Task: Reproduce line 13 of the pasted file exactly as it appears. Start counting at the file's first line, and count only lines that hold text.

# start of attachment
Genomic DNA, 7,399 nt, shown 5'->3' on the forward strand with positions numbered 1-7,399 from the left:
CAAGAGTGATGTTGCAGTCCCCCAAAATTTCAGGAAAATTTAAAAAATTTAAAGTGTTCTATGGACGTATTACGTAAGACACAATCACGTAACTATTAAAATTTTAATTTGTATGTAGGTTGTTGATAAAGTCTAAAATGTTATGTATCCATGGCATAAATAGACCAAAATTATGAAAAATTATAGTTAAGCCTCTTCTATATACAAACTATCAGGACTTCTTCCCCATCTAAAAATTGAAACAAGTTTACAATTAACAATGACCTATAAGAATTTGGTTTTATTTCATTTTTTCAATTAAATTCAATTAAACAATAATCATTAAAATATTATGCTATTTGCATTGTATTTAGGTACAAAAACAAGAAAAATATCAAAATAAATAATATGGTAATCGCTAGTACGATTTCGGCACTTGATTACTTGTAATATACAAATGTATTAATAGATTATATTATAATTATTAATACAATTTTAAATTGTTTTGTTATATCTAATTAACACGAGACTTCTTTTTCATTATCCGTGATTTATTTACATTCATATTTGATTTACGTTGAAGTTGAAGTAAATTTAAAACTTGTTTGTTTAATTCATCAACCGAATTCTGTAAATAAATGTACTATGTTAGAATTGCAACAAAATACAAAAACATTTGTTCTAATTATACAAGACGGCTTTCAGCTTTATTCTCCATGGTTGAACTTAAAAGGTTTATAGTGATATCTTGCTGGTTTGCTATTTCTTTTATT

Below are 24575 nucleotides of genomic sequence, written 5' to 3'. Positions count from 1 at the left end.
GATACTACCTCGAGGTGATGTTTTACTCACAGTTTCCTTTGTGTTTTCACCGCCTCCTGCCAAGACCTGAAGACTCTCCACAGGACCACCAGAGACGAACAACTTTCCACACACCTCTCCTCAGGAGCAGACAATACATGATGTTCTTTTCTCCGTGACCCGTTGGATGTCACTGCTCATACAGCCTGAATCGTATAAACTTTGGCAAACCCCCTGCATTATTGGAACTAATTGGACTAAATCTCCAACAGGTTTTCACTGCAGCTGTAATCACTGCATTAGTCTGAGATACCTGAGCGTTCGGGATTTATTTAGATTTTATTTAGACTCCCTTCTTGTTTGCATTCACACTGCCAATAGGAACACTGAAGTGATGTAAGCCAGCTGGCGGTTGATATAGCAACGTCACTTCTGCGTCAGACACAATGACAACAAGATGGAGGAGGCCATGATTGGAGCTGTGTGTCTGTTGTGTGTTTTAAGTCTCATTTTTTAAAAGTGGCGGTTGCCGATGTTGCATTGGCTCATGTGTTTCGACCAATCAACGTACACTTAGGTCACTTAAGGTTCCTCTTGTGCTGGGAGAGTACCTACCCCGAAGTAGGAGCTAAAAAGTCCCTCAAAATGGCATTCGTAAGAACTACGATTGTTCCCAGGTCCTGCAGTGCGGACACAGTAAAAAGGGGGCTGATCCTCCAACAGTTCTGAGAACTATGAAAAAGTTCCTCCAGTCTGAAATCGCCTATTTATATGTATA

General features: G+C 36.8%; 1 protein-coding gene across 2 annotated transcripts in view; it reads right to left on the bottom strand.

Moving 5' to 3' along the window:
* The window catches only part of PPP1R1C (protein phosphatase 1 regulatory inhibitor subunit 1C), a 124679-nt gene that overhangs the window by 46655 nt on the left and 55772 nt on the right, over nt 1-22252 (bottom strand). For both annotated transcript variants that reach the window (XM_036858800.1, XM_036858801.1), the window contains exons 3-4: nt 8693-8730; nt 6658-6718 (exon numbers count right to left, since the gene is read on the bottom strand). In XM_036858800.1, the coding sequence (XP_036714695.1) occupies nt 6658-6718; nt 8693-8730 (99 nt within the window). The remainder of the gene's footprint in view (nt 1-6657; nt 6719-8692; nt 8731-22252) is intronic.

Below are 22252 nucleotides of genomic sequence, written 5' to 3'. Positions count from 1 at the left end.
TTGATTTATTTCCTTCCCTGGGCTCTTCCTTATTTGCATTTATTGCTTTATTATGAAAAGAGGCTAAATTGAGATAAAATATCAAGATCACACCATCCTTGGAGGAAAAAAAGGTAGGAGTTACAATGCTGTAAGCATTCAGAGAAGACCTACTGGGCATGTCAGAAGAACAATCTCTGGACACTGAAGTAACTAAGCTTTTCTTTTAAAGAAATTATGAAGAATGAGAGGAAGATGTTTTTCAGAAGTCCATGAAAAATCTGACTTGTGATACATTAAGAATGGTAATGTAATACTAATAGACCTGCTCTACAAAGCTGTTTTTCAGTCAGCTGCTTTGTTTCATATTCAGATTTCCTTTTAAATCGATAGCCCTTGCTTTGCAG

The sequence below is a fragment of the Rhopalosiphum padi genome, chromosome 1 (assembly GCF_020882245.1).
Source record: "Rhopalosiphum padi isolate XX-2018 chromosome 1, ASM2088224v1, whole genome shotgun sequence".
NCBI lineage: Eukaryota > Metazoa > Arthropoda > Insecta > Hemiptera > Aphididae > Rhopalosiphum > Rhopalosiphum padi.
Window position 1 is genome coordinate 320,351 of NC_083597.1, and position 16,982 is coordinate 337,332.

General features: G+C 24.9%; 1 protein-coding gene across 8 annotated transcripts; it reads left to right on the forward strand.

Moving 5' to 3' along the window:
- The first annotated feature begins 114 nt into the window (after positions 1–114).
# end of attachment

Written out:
Window position 1 is genome coordinate 320,351 of NC_083597.1, and position 16,982 is coordinate 337,332.